The fight

As Cleroux rushes once more, Chuvalo again unleashes a long left hook, this time to the head, and Cleroux is shaken but still pushes forward.Chuvalo throws the left again into his ribs. It is Chuvalo's type of fight so far. He is a counterpuncher — he prefers to let his opponent make the first move and then catch him off guard or off balance to throw his own heavy punches. Cleroux, fighting his own way, does not stop flailing and he catches Chuvalo with bludgeoning left and right hands to the head.

The promoter

Shouting rises in waves with Cleroux's rally. Eddie Quinn, a trim fifty-four, immaculate in white linen jacket in a box seat fifty feet from the ring, darts his black eyes around Delorimier Stadium, assessing in numbers the cause of it. A former Boston cab driver. Quinn is North America’s richest and most important wrestling promoter. His shows in Montreal, Ottawa, Boston, Chicago. St. Louis and a dozen other centres bring in about $1,500,000 a year. Although boxing is not this lucrative, Quinn has a contract with Robert Cleroux to arrange matches and promote his fights in Mont-

real. Three months ^ago. he began to make plans for tonight's fight.

"I wouldn't have cared if Cleroux had lost to Harris or Chuvalo to Rademacher,” he says. "They're still the two best heavyweights in this country."

Quinn watched Chuvalo lose miserably to Rademacher. "He was ring-rusty from a long layoff. After the fight Deacon (Jack Allen) said. 'What now?' I said. Cleroux!’ You could have knocked him down with a ring post. He thought I'd call it off."

Even then, the fight wasn't settled. Papa Cleroux insisted on 37‘/2% of the gate. Quinn got him down to 25%. Jack Allen wanted 30% for Chuvalo. He too settled for 25%. Both boxers get the standard traveling and training expenses — 10% — and another 25% goes for park rental and publicity. That leaves 15% for Quinn.

An assistant hands him a slip of paper with the figures: Attendance, 13,014;

Gate. $64,800. "We had our own checkers on the gate." the assistant says. Quinn nods, "Good! How about the extra cops? East fight we lost a mint to gatecrashers."

"Twenty-five of them at five bucks a rattle," the assistant says. "Nobody got through.”

Mentally toting his own share of $64,800, Quinn is interrupted by a question.

"Who'll win this thing?" he says incredulously. "Don't be a damfool. Boxers are bums. Who'd bet on themV

The fight

Starting the third round. Cleroux goes to Chuvalo's body, head down, arms working like pistons past Chuvalo's covering elbows. This onslaught finished Roy Harris and. as Cleroux continues it in the fourth. Chuvalo clinches. The referee, former heavyweight champion Jersey Joe Walcott, steps between them. As he steps back. Chuvalo throws a savage left hook. It catches Cleroux.

ands down, on the cheek. Blood comes '.o his nose. Freddy Brown shouts angrily. "You fool, don't let him tag you that way." Cleroux shakes his head. As he walks heavily to his corner Ned Lafontaine is shouting Brown's words at him in French.

The second

Seeing the blood. Freddy Brown fishes a small bottle from his trouser pocket. Uncapping it, he inserts two swabs of cotton. The instant Cleroux reaches the corner. Brown sponges blood from his nose and lips and shoves the swabs up his nostrils. They’re soaked with adrenalin chloride, a coagulant. "Good for nosebleeds." says Brown. "Not for cuts." For these he uses a substance called Thromboplastin. a stronger coagulant, which he works into the wound. With his fingers, he folds the parted skin back in place and covers it with vaseline.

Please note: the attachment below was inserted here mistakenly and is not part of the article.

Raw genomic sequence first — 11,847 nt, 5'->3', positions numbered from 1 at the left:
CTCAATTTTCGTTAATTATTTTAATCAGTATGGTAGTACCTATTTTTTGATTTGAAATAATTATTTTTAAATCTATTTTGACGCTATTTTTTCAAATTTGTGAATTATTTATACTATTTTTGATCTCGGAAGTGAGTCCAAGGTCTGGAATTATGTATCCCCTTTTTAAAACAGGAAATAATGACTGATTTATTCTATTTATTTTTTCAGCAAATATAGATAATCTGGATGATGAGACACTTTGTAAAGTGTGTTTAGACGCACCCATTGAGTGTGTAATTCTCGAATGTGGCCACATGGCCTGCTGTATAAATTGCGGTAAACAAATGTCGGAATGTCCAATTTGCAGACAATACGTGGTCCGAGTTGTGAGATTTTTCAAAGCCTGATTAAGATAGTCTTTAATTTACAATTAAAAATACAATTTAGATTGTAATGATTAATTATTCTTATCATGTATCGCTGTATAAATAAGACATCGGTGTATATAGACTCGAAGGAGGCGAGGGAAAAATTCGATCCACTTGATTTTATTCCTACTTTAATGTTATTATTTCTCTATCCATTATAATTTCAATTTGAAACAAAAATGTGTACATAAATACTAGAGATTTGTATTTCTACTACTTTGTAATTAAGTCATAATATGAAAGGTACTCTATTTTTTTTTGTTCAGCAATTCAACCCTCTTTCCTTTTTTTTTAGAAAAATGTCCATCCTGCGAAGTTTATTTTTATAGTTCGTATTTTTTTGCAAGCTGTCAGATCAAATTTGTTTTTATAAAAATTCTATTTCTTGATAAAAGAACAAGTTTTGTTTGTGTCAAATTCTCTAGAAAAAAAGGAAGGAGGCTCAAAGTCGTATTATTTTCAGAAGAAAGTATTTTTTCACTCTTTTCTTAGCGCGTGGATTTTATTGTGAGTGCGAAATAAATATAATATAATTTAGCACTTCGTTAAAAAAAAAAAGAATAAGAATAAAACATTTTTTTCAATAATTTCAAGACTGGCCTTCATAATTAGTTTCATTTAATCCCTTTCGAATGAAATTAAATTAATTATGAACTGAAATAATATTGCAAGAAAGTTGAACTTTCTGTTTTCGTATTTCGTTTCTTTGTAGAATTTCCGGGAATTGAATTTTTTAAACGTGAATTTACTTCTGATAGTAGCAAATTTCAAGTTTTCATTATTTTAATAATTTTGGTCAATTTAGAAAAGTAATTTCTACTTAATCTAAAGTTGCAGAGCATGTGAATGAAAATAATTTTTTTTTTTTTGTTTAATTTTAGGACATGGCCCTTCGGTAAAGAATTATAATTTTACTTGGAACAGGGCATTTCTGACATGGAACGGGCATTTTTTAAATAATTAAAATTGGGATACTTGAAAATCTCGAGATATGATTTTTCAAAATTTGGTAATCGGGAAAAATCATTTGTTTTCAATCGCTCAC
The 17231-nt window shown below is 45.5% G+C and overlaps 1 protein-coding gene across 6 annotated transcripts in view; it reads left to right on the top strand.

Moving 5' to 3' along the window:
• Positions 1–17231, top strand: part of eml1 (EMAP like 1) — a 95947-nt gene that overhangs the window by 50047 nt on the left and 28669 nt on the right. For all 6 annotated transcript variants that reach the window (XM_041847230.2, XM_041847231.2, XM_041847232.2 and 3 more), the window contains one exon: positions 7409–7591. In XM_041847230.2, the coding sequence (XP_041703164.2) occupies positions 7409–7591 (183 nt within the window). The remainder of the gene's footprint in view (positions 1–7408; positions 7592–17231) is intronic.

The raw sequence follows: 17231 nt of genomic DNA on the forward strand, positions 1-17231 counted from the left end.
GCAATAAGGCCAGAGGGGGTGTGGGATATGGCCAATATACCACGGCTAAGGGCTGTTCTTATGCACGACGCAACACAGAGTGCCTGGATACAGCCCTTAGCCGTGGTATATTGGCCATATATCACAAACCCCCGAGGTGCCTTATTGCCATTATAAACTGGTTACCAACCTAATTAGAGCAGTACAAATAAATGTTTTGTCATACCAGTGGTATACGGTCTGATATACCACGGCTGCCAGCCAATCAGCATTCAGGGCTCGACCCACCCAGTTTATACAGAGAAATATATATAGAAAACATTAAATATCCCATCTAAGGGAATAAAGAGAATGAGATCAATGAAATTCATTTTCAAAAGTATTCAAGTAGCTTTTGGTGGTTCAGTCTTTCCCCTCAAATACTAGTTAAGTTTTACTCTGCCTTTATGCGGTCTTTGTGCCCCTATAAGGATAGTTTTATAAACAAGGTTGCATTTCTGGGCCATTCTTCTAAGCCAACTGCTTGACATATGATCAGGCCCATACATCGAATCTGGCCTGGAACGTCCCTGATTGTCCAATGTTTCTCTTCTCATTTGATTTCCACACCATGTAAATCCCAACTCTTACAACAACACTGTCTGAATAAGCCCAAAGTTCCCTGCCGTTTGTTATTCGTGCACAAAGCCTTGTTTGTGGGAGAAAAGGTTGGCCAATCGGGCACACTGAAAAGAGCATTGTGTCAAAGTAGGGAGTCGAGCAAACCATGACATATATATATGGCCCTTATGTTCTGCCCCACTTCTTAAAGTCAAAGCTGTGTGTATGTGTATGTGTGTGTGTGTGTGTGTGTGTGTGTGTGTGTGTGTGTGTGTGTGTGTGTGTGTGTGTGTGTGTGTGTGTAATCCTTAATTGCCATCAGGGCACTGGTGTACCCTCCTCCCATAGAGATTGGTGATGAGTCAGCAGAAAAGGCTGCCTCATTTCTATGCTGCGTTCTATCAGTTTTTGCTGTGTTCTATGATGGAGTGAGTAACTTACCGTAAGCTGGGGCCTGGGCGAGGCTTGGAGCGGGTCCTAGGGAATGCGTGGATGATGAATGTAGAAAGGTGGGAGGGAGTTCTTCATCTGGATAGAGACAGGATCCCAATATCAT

With his New York partner. Whitey Bimstein. Freddy Brown is renowned in boxing as a "cut man." but they also have a large retinue of boxers whom they coach and train — for a fee or a percentage. Brown will get six percent of C'leroux's purse. He is responsible for what little boxing skill Cleroux has acquired in the past two years.

“Mostly we've tried to teach him the American style. The difference is that

U. S. boys don’t stop for a breather. Canadian and English boxers get in a good lick and then step away to pat themselves on the back or take a bow. You can't give the other guy a break like that. Keep hitting him. Get him out of there."

Freddy Brown says Cleroux is about as crude as any novice except for his strength and punch. He's also learning his lessons. He's inclined to punch in an arc. using only arm muscles, instead of putting body weight into his blows. For ten days. Brown has worked him for

hours, driving his arms like pistons at a sausage-like heavy bag. Tonight, this has been his best weapon against Chuvalo.

"I keep telling him to throw body punches," says Brown. "I also tell him how much money he can make. That seems to work best.”

The fight

Big as Chuvalo is (he outweighs Cleroux by four pounds) and hard as he

punches, he is fifth round. At t. to a neutral corn., one there, he turns his own.

Starting the sixth rot. surprises Cleroux with a G combination — left to the be the head. But it slows Cleroux . ^ an instant. He bulls Chuvalo into (Chuvalo's) corner, where his piston arms go to work. The crowd senses that this could be the end. Blood spurts to Chuvalo's nose. In a mounting din. a

.gh: “George!

The sparring partner

,-oobbing and weaving as boxers do when they’re viewing a fight, Dave Shoulders sees the danger as Chuvalo is forced to the ropes. His thoughts flash back to the past ten days when, as Chuvalo's sparring partner, each had tried to force the other into just such a predicament. A boxer on the ropes has little room to punch; his opponent, with all the elbow room in the world, has every advantage.